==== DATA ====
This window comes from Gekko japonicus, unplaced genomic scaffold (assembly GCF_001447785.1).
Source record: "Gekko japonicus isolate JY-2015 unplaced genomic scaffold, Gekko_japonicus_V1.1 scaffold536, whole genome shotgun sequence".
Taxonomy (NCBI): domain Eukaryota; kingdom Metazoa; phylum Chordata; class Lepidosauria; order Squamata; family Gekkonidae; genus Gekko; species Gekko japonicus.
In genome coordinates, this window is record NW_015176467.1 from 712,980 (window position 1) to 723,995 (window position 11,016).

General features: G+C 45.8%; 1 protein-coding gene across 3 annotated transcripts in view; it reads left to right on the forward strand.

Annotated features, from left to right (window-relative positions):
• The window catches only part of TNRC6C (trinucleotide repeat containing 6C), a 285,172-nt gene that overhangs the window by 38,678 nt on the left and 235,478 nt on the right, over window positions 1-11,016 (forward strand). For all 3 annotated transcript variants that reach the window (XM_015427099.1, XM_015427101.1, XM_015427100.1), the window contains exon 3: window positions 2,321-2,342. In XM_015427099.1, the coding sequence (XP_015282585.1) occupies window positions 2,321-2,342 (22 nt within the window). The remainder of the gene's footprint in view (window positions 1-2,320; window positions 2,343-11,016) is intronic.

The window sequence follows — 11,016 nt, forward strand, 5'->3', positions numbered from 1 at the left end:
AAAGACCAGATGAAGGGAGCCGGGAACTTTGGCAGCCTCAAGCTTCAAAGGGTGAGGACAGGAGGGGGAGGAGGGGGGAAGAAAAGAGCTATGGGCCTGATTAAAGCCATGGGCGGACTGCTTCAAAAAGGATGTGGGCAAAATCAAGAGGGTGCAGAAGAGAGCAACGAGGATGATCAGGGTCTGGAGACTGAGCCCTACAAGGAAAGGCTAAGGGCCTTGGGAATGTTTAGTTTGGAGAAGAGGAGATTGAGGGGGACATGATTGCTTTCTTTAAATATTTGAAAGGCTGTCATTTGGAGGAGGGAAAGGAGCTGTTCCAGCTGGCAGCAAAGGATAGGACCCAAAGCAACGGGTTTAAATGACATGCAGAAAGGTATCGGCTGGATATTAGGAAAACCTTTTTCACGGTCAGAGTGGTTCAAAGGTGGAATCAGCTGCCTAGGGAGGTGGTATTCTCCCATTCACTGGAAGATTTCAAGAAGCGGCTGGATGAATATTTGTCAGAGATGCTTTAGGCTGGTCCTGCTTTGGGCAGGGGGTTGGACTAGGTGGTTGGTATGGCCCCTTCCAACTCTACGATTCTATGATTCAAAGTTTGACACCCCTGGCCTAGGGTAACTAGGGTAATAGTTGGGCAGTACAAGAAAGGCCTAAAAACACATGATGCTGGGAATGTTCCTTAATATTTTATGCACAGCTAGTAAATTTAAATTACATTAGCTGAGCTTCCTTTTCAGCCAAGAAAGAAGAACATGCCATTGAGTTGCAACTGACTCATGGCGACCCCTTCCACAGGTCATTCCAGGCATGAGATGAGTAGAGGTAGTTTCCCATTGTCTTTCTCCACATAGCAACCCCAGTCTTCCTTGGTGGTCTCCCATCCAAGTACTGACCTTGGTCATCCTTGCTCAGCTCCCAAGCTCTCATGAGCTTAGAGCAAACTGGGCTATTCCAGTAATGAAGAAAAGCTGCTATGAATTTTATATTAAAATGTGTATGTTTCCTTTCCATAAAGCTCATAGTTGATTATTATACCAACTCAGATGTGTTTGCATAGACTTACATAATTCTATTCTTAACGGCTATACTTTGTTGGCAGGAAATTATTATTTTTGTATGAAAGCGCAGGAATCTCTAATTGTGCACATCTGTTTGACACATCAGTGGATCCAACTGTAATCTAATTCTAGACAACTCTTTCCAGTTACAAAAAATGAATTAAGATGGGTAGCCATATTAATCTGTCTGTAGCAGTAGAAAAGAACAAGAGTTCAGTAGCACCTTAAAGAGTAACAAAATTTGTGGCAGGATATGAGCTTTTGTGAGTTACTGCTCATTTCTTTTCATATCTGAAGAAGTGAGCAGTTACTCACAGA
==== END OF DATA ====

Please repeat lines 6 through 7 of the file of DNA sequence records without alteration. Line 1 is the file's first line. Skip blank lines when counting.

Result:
Annotated features, from left to right (window-relative positions):
• The window catches only part of TNRC6C (trinucleotide repeat containing 6C), a 285,172-nt gene that overhangs the window by 38,678 nt on the left and 235,478 nt on the right, over window positions 1-11,016 (forward strand). For all 3 annotated transcript variants that reach the window (XM_015427099.1, XM_015427101.1, XM_015427100.1), the window contains exon 3: window positions 2,321-2,342. In XM_015427099.1, the coding sequence (XP_015282585.1) occupies window positions 2,321-2,342 (22 nt within the window). The remainder of the gene's footprint in view (window positions 1-2,320; window positions 2,343-11,016) is intronic.